- Entrepreneurs and freelancers represent the future of the workplace as traditional office jobs become less and less relevant
- Lifelong learning is more important than ever before as skill requirements are constantly changing
- There is a constant need to be reskilled and you need some kind of job renewal every five years or so
- The workplace is moving towards more flexible arrangements where individuals are working with multiple companies at the same time
- “Knowledge” work is especially aligned with more flexible work arrangements and can be done from anywhere, thereby creating more value than the traditional work model
- The future of work is not going to be about full-time employment
Learn more about the future of work here.
The Croixstone Consulting team understands the benefits that highly-experienced professionals bring to the workforce. A recently published brief from the Center for Retirement Research at Boston College illustrates how older workers, who are living and working longer than ever before, maintain productivity as they age.
The brief suggests that older workers make up for a decline in “fluid intelligence”—the ability to solve new problems—with “crystallized intelligence,” or the learned knowledge and experience they accumulate over the years.
According to a new study conducted by LinkedIn, freelancers now account for nearly 35% of the USA workforce…and the trend is only gaining traction with more professionals opting out of traditional “full-time” employment.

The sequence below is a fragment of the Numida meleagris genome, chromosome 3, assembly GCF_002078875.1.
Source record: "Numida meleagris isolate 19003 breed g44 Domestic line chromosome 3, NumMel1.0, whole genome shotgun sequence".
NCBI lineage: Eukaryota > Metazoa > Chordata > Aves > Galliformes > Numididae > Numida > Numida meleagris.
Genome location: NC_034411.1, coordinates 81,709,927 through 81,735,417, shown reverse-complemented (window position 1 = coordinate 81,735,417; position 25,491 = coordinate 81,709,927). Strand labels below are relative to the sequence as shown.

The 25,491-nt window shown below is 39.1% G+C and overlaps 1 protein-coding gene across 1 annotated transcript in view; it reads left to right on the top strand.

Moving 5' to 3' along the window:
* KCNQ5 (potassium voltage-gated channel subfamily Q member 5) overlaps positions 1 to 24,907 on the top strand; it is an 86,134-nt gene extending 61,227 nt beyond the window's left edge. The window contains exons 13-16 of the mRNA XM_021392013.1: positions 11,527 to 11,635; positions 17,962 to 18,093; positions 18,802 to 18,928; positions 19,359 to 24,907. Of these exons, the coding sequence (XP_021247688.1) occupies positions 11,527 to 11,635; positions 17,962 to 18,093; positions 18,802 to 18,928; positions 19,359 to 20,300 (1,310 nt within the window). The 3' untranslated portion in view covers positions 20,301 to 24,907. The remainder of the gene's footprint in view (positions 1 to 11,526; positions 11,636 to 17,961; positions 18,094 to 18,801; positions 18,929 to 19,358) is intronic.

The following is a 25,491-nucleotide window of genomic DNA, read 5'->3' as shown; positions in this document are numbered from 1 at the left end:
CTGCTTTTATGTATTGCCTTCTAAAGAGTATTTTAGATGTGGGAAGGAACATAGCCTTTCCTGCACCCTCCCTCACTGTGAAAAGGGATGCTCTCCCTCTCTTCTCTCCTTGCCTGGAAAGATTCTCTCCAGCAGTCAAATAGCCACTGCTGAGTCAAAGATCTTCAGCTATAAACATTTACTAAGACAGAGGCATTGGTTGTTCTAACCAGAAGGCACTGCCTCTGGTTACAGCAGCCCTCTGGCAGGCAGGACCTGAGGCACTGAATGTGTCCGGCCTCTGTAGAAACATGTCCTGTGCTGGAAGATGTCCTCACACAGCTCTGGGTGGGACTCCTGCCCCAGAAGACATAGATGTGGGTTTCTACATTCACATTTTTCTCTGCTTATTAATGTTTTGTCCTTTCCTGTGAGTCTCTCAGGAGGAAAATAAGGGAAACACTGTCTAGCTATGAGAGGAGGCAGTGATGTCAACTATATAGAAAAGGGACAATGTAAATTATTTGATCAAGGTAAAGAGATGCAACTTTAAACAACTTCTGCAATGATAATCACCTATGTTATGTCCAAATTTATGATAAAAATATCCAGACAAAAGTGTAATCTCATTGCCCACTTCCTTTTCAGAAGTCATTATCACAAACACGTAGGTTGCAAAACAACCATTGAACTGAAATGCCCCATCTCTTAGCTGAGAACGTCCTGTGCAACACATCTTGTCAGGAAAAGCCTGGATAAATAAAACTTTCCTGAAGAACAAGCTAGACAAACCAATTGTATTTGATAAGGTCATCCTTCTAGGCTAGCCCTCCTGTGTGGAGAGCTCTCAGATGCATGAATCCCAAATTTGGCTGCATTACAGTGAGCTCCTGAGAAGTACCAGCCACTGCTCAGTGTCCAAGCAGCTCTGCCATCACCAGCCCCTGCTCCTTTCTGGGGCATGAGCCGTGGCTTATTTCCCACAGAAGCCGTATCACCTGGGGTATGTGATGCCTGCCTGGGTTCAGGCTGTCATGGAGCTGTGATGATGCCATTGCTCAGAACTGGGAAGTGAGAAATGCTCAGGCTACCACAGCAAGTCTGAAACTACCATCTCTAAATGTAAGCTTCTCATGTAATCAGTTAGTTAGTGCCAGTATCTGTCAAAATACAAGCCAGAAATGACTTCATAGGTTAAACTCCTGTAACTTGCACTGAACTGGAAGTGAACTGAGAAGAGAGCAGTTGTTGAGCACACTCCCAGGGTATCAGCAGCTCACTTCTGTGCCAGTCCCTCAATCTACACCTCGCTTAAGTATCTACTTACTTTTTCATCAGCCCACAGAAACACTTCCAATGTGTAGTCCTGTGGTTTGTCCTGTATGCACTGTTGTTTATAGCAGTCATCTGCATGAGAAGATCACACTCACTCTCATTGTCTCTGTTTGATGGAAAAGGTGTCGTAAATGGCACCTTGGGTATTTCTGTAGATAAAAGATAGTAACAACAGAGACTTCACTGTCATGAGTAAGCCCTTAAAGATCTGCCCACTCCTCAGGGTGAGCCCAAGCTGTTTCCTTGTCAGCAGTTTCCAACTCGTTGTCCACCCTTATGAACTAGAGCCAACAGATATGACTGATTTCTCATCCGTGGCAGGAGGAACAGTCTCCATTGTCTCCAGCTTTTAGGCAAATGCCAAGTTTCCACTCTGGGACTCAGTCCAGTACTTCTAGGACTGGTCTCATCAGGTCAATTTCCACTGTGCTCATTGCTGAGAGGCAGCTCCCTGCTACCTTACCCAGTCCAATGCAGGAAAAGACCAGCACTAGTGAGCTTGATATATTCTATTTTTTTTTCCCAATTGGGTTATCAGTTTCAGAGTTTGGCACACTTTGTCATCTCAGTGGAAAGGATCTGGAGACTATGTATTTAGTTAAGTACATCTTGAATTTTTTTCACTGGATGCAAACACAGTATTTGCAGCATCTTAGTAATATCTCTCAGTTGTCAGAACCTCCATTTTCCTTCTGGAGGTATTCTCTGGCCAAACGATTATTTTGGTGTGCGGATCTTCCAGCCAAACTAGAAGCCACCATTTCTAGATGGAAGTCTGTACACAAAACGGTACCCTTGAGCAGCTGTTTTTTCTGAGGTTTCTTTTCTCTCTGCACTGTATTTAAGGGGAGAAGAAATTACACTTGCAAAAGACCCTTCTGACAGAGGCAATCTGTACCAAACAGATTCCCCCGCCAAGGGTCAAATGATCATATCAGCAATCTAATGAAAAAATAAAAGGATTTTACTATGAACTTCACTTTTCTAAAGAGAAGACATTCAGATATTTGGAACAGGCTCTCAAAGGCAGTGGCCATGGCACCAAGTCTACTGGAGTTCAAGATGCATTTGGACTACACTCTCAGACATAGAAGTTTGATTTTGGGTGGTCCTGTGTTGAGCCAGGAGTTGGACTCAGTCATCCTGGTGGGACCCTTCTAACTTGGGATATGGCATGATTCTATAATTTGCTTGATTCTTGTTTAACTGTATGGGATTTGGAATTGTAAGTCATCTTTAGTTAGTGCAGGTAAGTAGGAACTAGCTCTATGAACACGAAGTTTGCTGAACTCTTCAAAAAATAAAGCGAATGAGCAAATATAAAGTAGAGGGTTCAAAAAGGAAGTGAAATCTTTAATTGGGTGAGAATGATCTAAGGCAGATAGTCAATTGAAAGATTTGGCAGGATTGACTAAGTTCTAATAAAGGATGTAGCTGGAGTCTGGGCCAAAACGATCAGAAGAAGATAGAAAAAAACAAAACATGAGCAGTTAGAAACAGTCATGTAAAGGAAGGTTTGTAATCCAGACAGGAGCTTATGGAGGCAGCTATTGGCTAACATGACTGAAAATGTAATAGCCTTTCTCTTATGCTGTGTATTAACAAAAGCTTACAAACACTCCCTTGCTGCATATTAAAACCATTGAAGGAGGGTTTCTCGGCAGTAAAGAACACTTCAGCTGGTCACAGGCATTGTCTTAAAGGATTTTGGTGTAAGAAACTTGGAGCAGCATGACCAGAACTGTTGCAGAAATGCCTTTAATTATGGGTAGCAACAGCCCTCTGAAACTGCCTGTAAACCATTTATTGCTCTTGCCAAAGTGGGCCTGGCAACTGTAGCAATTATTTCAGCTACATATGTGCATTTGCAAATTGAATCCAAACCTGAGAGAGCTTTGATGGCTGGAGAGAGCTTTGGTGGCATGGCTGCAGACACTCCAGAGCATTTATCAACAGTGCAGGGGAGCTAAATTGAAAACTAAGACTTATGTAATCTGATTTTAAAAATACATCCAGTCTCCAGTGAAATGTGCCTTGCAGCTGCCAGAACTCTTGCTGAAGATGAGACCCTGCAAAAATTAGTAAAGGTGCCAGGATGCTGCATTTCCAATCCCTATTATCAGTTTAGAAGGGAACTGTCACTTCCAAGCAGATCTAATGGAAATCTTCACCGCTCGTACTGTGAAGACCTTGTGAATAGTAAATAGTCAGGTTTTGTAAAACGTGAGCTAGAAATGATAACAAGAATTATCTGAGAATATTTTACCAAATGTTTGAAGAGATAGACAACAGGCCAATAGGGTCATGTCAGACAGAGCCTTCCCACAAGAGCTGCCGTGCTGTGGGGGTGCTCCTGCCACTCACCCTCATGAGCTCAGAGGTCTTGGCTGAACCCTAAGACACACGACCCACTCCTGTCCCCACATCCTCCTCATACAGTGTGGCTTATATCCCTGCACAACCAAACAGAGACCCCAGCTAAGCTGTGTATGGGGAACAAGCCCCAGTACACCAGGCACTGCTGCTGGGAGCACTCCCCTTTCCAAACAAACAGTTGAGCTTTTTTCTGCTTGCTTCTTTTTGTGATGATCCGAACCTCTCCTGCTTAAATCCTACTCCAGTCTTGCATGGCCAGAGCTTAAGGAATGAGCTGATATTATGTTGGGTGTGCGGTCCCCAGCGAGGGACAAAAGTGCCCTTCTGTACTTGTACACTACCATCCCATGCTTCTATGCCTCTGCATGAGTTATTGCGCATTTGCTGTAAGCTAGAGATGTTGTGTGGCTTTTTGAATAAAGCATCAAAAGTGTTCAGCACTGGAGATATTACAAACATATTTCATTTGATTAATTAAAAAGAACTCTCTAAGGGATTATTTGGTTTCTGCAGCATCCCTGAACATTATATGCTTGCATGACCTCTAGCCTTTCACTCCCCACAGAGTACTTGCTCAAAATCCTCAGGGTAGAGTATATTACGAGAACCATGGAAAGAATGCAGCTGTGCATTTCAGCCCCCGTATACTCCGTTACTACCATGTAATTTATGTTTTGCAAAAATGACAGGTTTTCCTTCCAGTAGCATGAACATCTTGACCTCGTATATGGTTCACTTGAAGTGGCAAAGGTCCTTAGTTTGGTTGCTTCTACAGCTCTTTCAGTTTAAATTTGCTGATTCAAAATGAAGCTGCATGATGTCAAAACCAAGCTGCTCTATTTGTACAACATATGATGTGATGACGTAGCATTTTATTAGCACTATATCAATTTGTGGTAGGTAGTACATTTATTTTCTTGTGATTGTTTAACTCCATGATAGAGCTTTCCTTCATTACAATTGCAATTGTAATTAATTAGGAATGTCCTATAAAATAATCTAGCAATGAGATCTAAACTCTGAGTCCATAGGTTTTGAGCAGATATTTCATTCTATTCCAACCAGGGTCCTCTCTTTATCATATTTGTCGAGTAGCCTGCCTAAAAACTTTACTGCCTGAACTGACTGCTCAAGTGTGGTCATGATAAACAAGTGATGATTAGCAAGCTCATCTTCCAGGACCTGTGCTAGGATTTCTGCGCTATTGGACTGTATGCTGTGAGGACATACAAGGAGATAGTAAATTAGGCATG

The Croixstone Consulting team found the following survey findings of particular interest:
- 40% of LinkedIn’s freelancers (the social networking site’s “ProFinder” members) are based in just four states (California, Florida, New York and Texas).
- Marketing, Business Consulting and Design were the top 3 industries for freelance work in 2016.
- Younger freelancers identified industry preferences centered on Writing, Photography and Home Improvement.
- Older freelancers identified industry preferences focused on Career Coaching, Business Consulting and Real Estate.
- 33% of all professional freelancers surveyed were male.
- The average freelancer is an older male (nearly 50% of LinkedIn’s ProFinder members are older than 50).
- The average hourly rate for freelance work averages $50-$150.
Gain more insights into the Freelance Economy here.
Are you ready to peek into the future?
1. Workplace Structures
Forget the rigid corporate ladder – now the corporate lattice allows free-flowing ideas and career paths
2. Artificial Intelligence
The robots are coming and if the forecasts are correct, they could impact millions of jobs
3. The Human Cloud
Websites that match employers with freelancers are growing fast
4. Workplace Monitoring
Are you ready to be tracked in a much different way?
5. The End of Retirement
There’s no more automatic “out” at age 65
Read the full article here.